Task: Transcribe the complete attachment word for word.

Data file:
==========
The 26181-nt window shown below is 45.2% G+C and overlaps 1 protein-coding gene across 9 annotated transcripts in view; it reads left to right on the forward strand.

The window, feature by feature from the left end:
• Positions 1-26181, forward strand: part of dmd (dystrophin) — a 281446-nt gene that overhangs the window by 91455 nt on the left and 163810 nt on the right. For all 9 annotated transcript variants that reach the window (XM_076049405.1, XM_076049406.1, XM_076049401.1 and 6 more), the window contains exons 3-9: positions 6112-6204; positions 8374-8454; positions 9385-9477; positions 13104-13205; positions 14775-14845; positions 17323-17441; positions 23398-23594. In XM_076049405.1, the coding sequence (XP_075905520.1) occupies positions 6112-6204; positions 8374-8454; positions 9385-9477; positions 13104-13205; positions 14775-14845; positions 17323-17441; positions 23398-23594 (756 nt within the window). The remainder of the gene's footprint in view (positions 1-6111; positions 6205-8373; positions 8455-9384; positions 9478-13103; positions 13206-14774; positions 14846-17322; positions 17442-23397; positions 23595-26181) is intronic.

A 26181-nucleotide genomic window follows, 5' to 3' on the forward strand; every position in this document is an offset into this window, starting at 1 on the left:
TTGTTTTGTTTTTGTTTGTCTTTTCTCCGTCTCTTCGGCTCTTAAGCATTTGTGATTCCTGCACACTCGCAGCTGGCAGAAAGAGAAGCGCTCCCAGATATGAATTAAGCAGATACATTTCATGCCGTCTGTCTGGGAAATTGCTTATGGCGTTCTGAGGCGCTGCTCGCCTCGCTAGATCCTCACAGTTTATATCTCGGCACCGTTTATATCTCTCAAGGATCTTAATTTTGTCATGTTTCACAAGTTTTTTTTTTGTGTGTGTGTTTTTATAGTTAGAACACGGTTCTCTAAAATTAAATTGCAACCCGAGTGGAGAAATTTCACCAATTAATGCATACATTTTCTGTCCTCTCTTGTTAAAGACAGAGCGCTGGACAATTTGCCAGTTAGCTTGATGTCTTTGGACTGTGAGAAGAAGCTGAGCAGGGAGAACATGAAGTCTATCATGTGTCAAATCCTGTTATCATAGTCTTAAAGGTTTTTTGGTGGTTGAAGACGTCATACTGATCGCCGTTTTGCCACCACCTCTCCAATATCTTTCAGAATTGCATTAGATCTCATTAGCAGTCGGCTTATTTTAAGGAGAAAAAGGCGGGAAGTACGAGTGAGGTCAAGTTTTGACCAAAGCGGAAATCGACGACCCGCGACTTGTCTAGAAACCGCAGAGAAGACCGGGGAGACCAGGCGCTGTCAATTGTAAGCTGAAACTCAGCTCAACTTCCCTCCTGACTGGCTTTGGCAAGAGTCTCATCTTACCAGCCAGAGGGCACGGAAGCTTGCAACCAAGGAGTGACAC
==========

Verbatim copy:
The 26181-nt window shown below is 45.2% G+C and overlaps 1 protein-coding gene across 9 annotated transcripts in view; it reads left to right on the forward strand.

The window, feature by feature from the left end:
• Positions 1-26181, forward strand: part of dmd (dystrophin) — a 281446-nt gene that overhangs the window by 91455 nt on the left and 163810 nt on the right. For all 9 annotated transcript variants that reach the window (XM_076049405.1, XM_076049406.1, XM_076049401.1 and 6 more), the window contains exons 3-9: positions 6112-6204; positions 8374-8454; positions 9385-9477; positions 13104-13205; positions 14775-14845; positions 17323-17441; positions 23398-23594. In XM_076049405.1, the coding sequence (XP_075905520.1) occupies positions 6112-6204; positions 8374-8454; positions 9385-9477; positions 13104-13205; positions 14775-14845; positions 17323-17441; positions 23398-23594 (756 nt within the window). The remainder of the gene's footprint in view (positions 1-6111; positions 6205-8373; positions 8455-9384; positions 9478-13103; positions 13206-14774; positions 14846-17322; positions 17442-23397; positions 23595-26181) is intronic.

A 26181-nucleotide genomic window follows, 5' to 3' on the forward strand; every position in this document is an offset into this window, starting at 1 on the left:
TTGTTTTGTTTTTGTTTGTCTTTTCTCCGTCTCTTCGGCTCTTAAGCATTTGTGATTCCTGCACACTCGCAGCTGGCAGAAAGAGAAGCGCTCCCAGATATGAATTAAGCAGATACATTTCATGCCGTCTGTCTGGGAAATTGCTTATGGCGTTCTGAGGCGCTGCTCGCCTCGCTAGATCCTCACAGTTTATATCTCGGCACCGTTTATATCTCTCAAGGATCTTAATTTTGTCATGTTTCACAAGTTTTTTTTTTGTGTGTGTGTTTTTATAGTTAGAACACGGTTCTCTAAAATTAAATTGCAACCCGAGTGGAGAAATTTCACCAATTAATGCATACATTTTCTGTCCTCTCTTGTTAAAGACAGAGCGCTGGACAATTTGCCAGTTAGCTTGATGTCTTTGGACTGTGAGAAGAAGCTGAGCAGGGAGAACATGAAGTCTATCATGTGTCAAATCCTGTTATCATAGTCTTAAAGGTTTTTTGGTGGTTGAAGACGTCATACTGATCGCCGTTTTGCCACCACCTCTCCAATATCTTTCAGAATTGCATTAGATCTCATTAGCAGTCGGCTTATTTTAAGGAGAAAAAGGCGGGAAGTACGAGTGAGGTCAAGTTTTGACCAAAGCGGAAATCGACGACCCGCGACTTGTCTAGAAACCGCAGAGAAGACCGGGGAGACCAGGCGCTGTCAATTGTAAGCTGAAACTCAGCTCAACTTCCCTCCTGACTGGCTTTGGCAAGAGTCTCATCTTACCAGCCAGAGGGCACGGAAGCTTGCAACCAAGGAGTGACAC